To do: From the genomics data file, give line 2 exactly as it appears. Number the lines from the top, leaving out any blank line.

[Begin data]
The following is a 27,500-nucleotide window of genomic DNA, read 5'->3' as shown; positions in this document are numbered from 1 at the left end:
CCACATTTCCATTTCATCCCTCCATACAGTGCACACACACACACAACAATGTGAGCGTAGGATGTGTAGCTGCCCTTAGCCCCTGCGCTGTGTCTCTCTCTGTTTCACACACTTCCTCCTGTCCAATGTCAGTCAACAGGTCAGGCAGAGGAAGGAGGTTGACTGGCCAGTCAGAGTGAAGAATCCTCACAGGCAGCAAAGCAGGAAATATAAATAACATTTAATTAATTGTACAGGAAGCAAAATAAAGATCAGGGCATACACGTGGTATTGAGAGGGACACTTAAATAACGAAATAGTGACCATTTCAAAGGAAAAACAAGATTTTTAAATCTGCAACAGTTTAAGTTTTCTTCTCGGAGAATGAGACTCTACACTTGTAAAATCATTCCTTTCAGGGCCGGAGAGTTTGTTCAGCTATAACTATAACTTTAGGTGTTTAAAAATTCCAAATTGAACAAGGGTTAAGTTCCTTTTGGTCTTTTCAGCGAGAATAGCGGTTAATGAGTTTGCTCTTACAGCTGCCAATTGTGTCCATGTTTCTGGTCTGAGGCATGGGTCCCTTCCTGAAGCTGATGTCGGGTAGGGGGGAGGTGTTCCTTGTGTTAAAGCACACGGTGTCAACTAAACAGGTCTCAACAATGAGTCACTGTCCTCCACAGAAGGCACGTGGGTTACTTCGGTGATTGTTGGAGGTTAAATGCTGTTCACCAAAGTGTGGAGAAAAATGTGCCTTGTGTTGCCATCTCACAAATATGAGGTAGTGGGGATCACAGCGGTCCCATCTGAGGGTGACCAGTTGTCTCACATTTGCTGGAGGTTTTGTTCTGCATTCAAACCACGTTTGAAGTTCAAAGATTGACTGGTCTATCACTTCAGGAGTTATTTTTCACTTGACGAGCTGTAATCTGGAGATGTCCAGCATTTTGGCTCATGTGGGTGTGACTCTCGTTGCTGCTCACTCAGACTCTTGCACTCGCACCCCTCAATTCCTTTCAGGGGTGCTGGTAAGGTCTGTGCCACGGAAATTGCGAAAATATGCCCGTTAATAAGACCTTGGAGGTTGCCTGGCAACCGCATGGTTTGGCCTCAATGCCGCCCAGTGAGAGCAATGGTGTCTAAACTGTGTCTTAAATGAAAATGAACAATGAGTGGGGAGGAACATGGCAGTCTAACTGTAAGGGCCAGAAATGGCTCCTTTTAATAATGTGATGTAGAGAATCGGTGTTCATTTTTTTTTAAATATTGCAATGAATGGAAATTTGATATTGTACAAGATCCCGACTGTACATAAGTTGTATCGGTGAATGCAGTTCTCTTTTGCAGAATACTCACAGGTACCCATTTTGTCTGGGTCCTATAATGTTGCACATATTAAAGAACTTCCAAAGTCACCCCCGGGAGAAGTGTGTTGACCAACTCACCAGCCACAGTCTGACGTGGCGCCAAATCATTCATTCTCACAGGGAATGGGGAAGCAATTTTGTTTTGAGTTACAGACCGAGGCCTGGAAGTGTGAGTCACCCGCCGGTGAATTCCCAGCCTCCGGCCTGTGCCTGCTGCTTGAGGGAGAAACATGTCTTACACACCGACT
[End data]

CCACATTTCCATTTCATCCCTCCATACAGTGCACACACACACACAACAATGTGAGCGTAGGATGTGTAGCTGCCCTTAGCCCCTGCGCTGTGTCTCTCTCTGTTTCACACACTTCCTCCTGTCCAATGTCAGTCAACAGGTCAGGCAGAGGAAGGAGGTTGACTGGCCAGTCAGAGTGAAGAATCCTCACAGGCAGCAAAGCAGGAAATATAAATAACATTTAATTAATTGTACAGGAAGCAAAATAAAGATCAGGGCATACACGTGGTATTGAGAGGGACACTTAAATAACGAAATAGTGACCATTTCAAAGGAAAAACAAGATTTTTAAATCTGCAACAGTTTAAGTTTTCTTCTCGGAGAATGAGACTCTACACTTGTAAAATCATTCCTTTCAGGGCCGGAGAGTTTGTTCAGCTATAACTATAACTTTAGGTGTTTAAAAATTCCAAATTGAACAAGGGTTAAGTTCCTTTTGGTCTTTTCAGCGAGAATAGCGGTTAATGAGTTTGCTCTTACAGCTGCCAATTGTGTCCATGTTTCTGGTCTGAGGCATGGGTCCCTTCCTGAAGCTGATGTCGGGTAGGGGGGAGGTGTTCCTTGTGTTAAAGCACACGGTGTCAACTAAACAGGTCTCAACAATGAGTCACTGTCCTCCACAGAAGGCACGTGGGTTACTTCGGTGATTGTTGGAGGTTAAATGCTGTTCACCAAAGTGTGGAGAAAAATGTGCCTTGTGTTGCCATCTCACAAATATGAGGTAGTGGGGATCACAGCGGTCCCATCTGAGGGTGACCAGTTGTCTCACATTTGCTGGAGGTTTTGTTCTGCATTCAAACCACGTTTGAAGTTCAAAGATTGACTGGTCTATCACTTCAGGAGTTATTTTTCACTTGACGAGCTGTAATCTGGAGATGTCCAGCATTTTGGCTCATGTGGGTGTGACTCTCGTTGCTGCTCACTCAGACTCTTGCACTCGCACCCCTCAATTCCTTTCAGGGGTGCTGGTAAGGTCTGTGCCACGGAAATTGCGAAAATATGCCCGTTAATAAGACCTTGGAGGTTGCCTGGCAACCGCATGGTTTGGCCTCAATGCCGCCCAGTGAGAGCAATGGTGTCTAAACTGTGTCTTAAATGAAAATGAACAATGAGTGGGGAGGAACATGGCAGTCTAACTGTAAGGGCCAGAAATGGCTCCTTTTAATAATGTGATGTAGAGAATCGGTGTTCATTTTTTTTTAAATATTGCAATGAATGGAAATTTGATATTGTACAAGATCCCGACTGTACATAAGTTGTATCGGTGAATGCAGTTCTCTTTTGCAGAATACTCACAGGTACCCATTTTGTCTGGGTCCTATAATGTTGCACATATTAAAGAACTTCCAAAGTCACCCCCGGGAGAAGTGTGTTGACCAACTCACCAGCCACAGTCTGACGTGGCGCCAAATCATTCATTCTCACAGGGAATGGGGAAGCAATTTTGTTTTGAGTTACAGACCGAGGCCTGGAAGTGTGAGTCACCCGCCGGTGAATTCCCAGCCTCCGGCCTGTGCCTGCTGCTTGAGGGAGAAACATGTCTTACACACCGACT